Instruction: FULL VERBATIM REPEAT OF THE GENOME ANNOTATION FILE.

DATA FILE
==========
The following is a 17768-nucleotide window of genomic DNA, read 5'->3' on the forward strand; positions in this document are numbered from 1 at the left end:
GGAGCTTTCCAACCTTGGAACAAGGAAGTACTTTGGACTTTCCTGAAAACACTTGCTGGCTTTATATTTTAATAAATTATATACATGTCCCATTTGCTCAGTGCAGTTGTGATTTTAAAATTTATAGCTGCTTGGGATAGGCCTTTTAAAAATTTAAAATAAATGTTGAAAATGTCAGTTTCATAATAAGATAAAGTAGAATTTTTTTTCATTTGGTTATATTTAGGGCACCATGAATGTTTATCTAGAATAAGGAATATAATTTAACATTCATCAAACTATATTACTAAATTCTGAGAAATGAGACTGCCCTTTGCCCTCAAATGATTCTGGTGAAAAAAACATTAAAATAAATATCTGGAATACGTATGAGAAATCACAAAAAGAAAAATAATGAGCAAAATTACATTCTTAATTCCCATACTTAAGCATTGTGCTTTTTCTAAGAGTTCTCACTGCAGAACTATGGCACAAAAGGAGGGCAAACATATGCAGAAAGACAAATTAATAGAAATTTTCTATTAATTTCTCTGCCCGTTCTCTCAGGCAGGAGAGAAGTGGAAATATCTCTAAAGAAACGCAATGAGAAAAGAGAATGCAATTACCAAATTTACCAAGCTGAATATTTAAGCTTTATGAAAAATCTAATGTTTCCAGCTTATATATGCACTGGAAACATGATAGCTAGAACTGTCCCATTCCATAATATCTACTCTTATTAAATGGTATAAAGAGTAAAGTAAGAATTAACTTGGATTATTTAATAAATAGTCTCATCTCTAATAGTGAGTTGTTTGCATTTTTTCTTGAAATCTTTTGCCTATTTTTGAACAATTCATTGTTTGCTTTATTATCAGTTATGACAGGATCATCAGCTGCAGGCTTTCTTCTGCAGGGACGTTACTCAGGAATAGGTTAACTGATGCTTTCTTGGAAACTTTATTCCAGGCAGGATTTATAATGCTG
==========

The following is a 17768-nucleotide window of genomic DNA, read 5'->3' on the forward strand; positions in this document are numbered from 1 at the left end:
GGAGCTTTCCAACCTTGGAACAAGGAAGTACTTTGGACTTTCCTGAAAACACTTGCTGGCTTTATATTTTAATAAATTATATACATGTCCCATTTGCTCAGTGCAGTTGTGATTTTAAAATTTATAGCTGCTTGGGATAGGCCTTTTAAAAATTTAAAATAAATGTTGAAAATGTCAGTTTCATAATAAGATAAAGTAGAATTTTTTTTCATTTGGTTATATTTAGGGCACCATGAATGTTTATCTAGAATAAGGAATATAATTTAACATTCATCAAACTATATTACTAAATTCTGAGAAATGAGACTGCCCTTTGCCCTCAAATGATTCTGGTGAAAAAAACATTAAAATAAATATCTGGAATACGTATGAGAAATCACAAAAAGAAAAATAATGAGCAAAATTACATTCTTAATTCCCATACTTAAGCATTGTGCTTTTTCTAAGAGTTCTCACTGCAGAACTATGGCACAAAAGGAGGGCAAACATATGCAGAAAGACAAATTAATAGAAATTTTCTATTAATTTCTCTGCCCGTTCTCTCAGGCAGGAGAGAAGTGGAAATATCTCTAAAGAAACGCAATGAGAAAAGAGAATGCAATTACCAAATTTACCAAGCTGAATATTTAAGCTTTATGAAAAATCTAATGTTTCCAGCTTATATATGCACTGGAAACATGATAGCTAGAACTGTCCCATTCCATAATATCTACTCTTATTAAATGGTATAAAGAGTAAAGTAAGAATTAACTTGGATTATTTAATAAATAGTCTCATCTCTAATAGTGAGTTGTTTGCATTTTTTCTTGAAATCTTTTGCCTATTTTTGAACAATTCATTGTTTGCTTTATTATCAGTTATGACAGGATCATCAGCTGCAGGCTTTCTTCTGCAGGGACGTTACTCAGGAATAGGTTAACTGATGCTTTCTTGGAAACTTTATTCCAGGCAGGATTTATAATGCTG